Nvidia achieves success in China by riding on electric vehicle boom – Community News
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Nvidia achieves success in China by riding on electric vehicle boom

On May 10, 2018, in Santa Clara, California, a sign was posted in front of Nvidia’s headquarters.

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Several Chinese electric car manufacturers are turning to US chip giant Nvidia to power their semi-autonomous driving systems as they ramp up competition with Tesla in the world’s largest auto market.

Chinese start-ups Xpeng and Nio are using the Nvidia Drive Orin chip in their latest cars. Baidu, which launched an auto unit called Jidu last year, announced plans to use the same Nvidia chip in its upcoming car, as well as Polestar, a brand under Chinese auto giant Geely.

With this chipset and associated software platform, Nvidia promises the possibilities for fully autonomous driving.

“For a Chinese EV company, or globally, there isn’t much that matches what Nvidia can offer,” said Bevin Jacob, partner at Shanghai-based investment and consulting firm Automobility.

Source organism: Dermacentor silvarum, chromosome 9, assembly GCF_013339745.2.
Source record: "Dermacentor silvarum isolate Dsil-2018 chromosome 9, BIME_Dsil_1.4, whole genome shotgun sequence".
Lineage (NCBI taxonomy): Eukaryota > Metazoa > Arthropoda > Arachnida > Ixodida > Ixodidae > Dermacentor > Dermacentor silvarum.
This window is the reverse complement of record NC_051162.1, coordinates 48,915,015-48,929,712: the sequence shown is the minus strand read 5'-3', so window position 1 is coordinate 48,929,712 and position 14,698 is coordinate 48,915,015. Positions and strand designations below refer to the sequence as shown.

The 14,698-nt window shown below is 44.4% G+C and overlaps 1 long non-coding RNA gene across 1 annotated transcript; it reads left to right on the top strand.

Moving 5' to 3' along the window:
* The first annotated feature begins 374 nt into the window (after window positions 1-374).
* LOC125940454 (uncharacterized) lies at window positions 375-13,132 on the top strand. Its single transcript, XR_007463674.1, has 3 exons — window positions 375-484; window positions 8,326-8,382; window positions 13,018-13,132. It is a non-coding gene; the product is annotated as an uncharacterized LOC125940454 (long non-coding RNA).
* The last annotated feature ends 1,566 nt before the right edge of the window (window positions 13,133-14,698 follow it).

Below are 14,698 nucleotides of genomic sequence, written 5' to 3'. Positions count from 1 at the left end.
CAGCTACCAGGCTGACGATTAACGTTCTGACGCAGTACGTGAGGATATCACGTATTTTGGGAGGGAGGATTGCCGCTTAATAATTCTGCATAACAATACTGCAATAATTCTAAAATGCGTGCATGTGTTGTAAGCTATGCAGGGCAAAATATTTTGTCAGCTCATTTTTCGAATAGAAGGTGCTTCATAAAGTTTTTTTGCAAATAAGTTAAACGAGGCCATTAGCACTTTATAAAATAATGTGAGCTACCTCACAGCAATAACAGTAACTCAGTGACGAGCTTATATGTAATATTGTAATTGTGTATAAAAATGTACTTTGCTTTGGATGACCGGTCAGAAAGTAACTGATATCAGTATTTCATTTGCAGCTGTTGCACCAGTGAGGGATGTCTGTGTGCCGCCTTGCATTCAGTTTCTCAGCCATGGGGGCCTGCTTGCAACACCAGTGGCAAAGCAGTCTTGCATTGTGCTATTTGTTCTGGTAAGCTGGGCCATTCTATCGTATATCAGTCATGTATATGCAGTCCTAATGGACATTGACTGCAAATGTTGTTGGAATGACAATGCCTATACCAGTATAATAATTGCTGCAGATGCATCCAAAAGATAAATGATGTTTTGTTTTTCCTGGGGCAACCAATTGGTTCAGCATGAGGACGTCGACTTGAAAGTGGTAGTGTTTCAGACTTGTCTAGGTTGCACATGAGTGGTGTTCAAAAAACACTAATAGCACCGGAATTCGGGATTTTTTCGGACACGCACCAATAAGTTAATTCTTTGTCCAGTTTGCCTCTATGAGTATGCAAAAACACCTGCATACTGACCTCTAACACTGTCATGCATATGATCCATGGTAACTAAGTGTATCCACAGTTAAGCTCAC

However, these Chinese car manufacturers do not release fully autonomous cars. Instead, they focus on the so-called Advanced Driver Assistance system or ADAS. These are systems that allow the car to perform some functions semi-autonomously, such as changing lanes. For example, Tesla’s ADAS is called Autopilot while Xpeng’s system is Xpilot.

According to Aakash Arora, managing director and partner at Boston Consulting Group, ADAS — along with other features such as fast charging and range — are “the key differentiators” in the high-end electric vehicle space.

“Most EV models today compete in price segments where having ADAS is critical from a customer expectation perspective,” Arora said. “Early adopters of EVs are also likely to be early adopters of technology and value technology features more.”

Tesla Competition in China

Read more about electric vehicles from CNBC Pro

While Tesla is investing in chip design, it’s not realistic for all EV companies, especially start-ups focused on ramping up production and getting customer cars into their hands.

So they are turning to Nvidia for chips to power ADAS functions to rival Tesla.

“Tesla has a clear and definable lead in FSD, with Chinese EV players now aggressively working with Nvidia to close this perceived technology gap,” Daniel Ives, general manager at Wedbush Securities, told CNBC by email.

“Nvidia has strong roots in the Chinese market and it is strategically important to further build its autochip business around FSD.”